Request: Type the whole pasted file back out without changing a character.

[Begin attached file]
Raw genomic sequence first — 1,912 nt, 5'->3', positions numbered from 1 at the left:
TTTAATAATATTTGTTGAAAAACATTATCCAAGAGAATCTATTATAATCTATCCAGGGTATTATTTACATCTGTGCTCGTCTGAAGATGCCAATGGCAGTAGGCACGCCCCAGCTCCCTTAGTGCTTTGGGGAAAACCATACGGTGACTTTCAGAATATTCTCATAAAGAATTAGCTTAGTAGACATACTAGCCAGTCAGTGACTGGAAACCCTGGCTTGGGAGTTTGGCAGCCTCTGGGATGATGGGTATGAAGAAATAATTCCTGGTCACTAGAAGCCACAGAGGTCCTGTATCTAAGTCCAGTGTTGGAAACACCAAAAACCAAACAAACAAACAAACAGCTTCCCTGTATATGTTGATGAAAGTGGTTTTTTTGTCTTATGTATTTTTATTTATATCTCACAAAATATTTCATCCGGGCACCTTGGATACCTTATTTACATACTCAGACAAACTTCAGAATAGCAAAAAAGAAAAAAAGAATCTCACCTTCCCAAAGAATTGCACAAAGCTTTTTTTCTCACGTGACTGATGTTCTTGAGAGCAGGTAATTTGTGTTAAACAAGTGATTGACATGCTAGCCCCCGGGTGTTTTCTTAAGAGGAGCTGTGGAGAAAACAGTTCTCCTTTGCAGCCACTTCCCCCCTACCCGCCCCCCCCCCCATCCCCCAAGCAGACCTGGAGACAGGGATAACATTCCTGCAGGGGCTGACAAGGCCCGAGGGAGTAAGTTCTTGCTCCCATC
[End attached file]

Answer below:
Raw genomic sequence first — 1,912 nt, 5'->3', positions numbered from 1 at the left:
TTTAATAATATTTGTTGAAAAACATTATCCAAGAGAATCTATTATAATCTATCCAGGGTATTATTTACATCTGTGCTCGTCTGAAGATGCCAATGGCAGTAGGCACGCCCCAGCTCCCTTAGTGCTTTGGGGAAAACCATACGGTGACTTTCAGAATATTCTCATAAAGAATTAGCTTAGTAGACATACTAGCCAGTCAGTGACTGGAAACCCTGGCTTGGGAGTTTGGCAGCCTCTGGGATGATGGGTATGAAGAAATAATTCCTGGTCACTAGAAGCCACAGAGGTCCTGTATCTAAGTCCAGTGTTGGAAACACCAAAAACCAAACAAACAAACAAACAGCTTCCCTGTATATGTTGATGAAAGTGGTTTTTTTGTCTTATGTATTTTTATTTATATCTCACAAAATATTTCATCCGGGCACCTTGGATACCTTATTTACATACTCAGACAAACTTCAGAATAGCAAAAAAGAAAAAAAGAATCTCACCTTCCCAAAGAATTGCACAAAGCTTTTTTTCTCACGTGACTGATGTTCTTGAGAGCAGGTAATTTGTGTTAAACAAGTGATTGACATGCTAGCCCCCGGGTGTTTTCTTAAGAGGAGCTGTGGAGAAAACAGTTCTCCTTTGCAGCCACTTCCCCCCTACCCGCCCCCCCCCCCATCCCCCAAGCAGACCTGGAGACAGGGATAACATTCCTGCAGGGGCTGACAAGGCCCGAGGGAGTAAGTTCTTGCTCCCATC